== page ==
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The Earth's topography, including vegetation and human-made features, reduced to a virtual 3-D representation is a key geographic layer for any extended development or risk management project. Processed from multiple aerial images or from airborne lidar systems, the 3-D topography is first represented as a point cloud. This paper deals with the generation of digital terrain models (DTMs) in natural landscapes. We present a global methodology for estimating the terrain height by deriving a predictive filter paradigm. Under the assumption that the terrain topography (elevation and slope) is regular in a neighboring system, a predictive filter combines linearly the predicted topographic values and the effective measured values. In this paper, such a filter is applied to 3-D lidar data which are known to be of high elevation accuracy. The algorithm generates an adaptive local geometry wherein the elevation distribution of the point cloud is analyzed. Since local terrain elevations depend on the local slope, a predictive filter is first applied on the slopes and then on the terrain elevations. The algorithm propagates through the point cloud following specific rules in order to optimize the probability of computing areas containing terrain points. Considered as an initial surface, the previous DTM is finally regularized in a Bayesian framework. Our approach is based on the definition of an energy function that manages the evolution of a terrain surface. The energy is designed as a compromise between a data attraction term and a regularization term. The minimum of this energy corresponds to the final terrain surface. The methodology is discussed, and some conclusive results are presented on vegetated mountainous areas.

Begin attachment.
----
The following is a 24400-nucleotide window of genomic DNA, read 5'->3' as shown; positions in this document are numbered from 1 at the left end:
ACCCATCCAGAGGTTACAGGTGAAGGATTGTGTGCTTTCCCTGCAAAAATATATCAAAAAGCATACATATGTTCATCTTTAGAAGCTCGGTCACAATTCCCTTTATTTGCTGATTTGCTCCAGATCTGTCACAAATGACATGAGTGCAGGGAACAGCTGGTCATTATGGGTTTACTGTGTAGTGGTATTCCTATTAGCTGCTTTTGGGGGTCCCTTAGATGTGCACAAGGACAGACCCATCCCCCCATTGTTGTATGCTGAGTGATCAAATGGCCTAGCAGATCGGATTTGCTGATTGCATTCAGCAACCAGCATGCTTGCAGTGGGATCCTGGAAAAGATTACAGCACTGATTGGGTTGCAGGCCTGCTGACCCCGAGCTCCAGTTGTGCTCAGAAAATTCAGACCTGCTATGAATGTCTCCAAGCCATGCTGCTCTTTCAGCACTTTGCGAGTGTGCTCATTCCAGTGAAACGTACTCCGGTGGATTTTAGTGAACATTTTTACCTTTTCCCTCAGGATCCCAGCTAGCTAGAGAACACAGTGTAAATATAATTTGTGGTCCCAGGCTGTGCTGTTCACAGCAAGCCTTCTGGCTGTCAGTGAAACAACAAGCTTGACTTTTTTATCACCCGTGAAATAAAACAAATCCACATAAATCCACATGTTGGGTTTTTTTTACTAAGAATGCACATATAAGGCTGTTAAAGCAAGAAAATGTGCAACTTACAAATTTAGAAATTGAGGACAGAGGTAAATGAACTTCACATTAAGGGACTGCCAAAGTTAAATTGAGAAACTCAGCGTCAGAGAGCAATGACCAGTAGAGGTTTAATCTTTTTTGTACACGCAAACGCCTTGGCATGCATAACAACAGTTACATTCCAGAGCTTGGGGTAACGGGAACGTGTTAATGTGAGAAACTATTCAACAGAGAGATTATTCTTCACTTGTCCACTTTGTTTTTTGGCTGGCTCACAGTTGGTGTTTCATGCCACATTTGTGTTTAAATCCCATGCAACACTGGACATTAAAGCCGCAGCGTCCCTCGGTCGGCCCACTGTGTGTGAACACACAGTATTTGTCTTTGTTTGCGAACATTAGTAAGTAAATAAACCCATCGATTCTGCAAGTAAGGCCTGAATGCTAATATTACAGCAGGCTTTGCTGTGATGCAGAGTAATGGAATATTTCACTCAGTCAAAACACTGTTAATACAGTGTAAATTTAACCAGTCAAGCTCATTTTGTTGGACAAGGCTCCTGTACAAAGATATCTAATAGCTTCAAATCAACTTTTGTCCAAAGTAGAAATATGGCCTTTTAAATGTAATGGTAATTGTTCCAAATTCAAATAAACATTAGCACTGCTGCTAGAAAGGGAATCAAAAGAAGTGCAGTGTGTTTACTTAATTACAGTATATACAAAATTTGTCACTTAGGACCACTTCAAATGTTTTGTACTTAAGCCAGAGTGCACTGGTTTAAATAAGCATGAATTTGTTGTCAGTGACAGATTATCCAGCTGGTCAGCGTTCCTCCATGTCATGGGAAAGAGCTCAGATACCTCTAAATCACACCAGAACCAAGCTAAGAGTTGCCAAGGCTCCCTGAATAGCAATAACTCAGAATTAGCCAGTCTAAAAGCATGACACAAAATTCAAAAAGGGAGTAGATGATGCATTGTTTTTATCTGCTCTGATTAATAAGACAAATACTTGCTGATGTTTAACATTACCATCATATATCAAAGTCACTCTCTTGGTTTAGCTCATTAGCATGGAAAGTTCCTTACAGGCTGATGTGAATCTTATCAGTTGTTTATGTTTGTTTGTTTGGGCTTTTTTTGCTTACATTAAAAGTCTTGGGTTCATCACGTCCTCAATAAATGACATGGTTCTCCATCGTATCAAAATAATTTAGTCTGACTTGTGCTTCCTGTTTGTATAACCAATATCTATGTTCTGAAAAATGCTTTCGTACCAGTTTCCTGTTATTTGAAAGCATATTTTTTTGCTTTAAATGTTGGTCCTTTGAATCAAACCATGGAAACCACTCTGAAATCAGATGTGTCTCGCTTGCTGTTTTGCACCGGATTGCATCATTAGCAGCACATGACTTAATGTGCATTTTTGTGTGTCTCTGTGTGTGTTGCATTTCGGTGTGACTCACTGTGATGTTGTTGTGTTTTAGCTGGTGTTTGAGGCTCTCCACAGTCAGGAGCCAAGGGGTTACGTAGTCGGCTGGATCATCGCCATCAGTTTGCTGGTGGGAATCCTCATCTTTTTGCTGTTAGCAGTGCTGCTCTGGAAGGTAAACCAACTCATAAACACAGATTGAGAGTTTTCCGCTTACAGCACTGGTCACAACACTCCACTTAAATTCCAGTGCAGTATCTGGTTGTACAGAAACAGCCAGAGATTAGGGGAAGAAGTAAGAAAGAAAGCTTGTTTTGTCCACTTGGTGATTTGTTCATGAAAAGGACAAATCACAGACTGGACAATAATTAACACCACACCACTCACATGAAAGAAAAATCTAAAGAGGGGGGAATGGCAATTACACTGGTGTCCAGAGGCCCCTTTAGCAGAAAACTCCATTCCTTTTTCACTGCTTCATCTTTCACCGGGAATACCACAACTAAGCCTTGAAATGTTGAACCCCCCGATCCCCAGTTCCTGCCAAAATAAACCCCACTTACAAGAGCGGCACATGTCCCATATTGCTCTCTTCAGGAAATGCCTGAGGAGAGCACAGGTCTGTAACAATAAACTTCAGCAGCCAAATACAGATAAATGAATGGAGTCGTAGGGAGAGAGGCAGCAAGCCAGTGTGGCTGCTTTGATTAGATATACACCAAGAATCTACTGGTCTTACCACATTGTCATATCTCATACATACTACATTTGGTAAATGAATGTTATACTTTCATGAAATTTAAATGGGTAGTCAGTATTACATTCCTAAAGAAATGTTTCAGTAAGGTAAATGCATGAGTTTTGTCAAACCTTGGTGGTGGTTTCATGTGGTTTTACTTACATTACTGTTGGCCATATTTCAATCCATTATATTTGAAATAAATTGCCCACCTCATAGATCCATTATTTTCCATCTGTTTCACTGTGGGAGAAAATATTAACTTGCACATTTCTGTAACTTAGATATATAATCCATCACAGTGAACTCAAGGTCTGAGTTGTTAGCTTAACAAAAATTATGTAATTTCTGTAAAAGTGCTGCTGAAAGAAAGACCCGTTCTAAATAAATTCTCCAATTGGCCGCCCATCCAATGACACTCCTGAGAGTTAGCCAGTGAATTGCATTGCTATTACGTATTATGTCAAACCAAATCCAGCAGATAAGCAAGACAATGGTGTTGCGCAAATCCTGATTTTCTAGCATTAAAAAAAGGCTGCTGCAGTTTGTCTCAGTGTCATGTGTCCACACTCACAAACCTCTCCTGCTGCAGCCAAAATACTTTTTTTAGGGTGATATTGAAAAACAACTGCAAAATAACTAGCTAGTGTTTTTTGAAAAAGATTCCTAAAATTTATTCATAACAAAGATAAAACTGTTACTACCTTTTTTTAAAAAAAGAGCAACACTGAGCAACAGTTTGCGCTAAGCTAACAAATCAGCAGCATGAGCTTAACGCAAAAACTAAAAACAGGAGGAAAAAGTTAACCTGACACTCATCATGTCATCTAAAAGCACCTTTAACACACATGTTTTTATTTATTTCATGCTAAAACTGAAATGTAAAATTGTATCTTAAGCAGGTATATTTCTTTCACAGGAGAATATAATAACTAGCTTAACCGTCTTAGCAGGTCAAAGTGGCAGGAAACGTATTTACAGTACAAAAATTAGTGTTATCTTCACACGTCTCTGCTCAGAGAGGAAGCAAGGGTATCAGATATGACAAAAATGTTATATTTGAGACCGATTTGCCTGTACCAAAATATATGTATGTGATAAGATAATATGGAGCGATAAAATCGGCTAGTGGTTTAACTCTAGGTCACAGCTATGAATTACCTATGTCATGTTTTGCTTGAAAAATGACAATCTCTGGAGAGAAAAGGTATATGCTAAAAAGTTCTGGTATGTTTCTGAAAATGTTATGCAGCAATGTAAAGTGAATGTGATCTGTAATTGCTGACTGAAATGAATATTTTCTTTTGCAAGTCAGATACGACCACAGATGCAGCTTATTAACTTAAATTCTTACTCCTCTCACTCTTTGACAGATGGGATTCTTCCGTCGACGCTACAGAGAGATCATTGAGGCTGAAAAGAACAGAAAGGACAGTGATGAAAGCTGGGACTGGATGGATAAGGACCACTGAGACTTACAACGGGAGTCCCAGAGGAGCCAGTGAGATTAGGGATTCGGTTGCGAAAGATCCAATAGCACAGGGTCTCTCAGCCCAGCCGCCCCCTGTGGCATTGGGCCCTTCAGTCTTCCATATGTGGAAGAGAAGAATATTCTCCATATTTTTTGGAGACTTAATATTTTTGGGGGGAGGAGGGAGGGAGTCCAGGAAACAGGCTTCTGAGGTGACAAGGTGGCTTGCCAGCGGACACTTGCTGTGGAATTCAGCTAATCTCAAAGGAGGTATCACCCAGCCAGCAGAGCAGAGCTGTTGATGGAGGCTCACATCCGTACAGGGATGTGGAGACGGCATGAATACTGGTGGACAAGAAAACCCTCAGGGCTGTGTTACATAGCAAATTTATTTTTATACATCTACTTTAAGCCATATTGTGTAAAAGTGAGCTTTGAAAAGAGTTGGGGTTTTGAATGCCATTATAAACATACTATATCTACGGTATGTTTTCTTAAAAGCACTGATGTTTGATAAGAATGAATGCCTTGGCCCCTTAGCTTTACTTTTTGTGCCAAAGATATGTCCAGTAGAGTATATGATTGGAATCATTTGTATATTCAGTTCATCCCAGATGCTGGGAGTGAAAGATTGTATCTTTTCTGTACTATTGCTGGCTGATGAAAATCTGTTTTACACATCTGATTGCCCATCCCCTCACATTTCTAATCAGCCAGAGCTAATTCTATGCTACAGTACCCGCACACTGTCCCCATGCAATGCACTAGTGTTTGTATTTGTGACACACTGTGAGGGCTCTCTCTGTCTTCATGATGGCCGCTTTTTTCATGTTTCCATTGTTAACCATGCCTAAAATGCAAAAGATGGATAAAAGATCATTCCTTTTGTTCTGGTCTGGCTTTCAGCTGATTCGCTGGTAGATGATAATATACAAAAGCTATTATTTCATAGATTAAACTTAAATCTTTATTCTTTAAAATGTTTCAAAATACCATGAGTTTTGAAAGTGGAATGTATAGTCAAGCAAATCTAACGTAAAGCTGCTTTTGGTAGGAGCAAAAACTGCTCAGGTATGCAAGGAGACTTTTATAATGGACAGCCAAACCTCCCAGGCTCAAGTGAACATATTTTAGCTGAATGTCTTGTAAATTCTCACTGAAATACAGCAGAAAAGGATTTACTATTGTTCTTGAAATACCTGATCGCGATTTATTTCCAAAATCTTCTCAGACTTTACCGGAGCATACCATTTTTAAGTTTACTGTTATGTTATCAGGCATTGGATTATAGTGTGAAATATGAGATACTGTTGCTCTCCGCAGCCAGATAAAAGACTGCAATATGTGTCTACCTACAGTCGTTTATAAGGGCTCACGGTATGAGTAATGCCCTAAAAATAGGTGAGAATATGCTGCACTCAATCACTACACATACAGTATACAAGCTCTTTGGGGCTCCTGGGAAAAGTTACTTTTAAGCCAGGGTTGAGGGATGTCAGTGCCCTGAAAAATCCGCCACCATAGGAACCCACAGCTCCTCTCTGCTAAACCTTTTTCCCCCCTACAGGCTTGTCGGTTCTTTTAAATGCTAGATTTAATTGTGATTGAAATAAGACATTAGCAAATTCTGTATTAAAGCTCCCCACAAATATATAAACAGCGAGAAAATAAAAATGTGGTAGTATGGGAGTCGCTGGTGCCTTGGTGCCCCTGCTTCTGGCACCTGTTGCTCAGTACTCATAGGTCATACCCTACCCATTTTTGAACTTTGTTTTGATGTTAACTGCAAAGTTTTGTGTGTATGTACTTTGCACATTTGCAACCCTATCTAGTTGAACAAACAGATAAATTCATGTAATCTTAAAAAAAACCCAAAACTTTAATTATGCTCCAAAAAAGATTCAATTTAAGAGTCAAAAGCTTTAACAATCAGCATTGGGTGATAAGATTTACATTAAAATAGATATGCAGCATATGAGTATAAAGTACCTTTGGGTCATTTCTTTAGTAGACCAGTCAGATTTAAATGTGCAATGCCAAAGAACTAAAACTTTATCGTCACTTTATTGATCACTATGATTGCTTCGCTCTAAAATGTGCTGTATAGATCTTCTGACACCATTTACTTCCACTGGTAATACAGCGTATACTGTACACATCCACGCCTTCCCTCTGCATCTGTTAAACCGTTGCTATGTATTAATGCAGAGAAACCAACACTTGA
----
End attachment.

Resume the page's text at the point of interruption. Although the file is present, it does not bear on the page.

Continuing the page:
Geoscience and Remote Sensing, IEEE Transactions on (Volume:48 , Issue: 3 )
Date of Publication: March 2010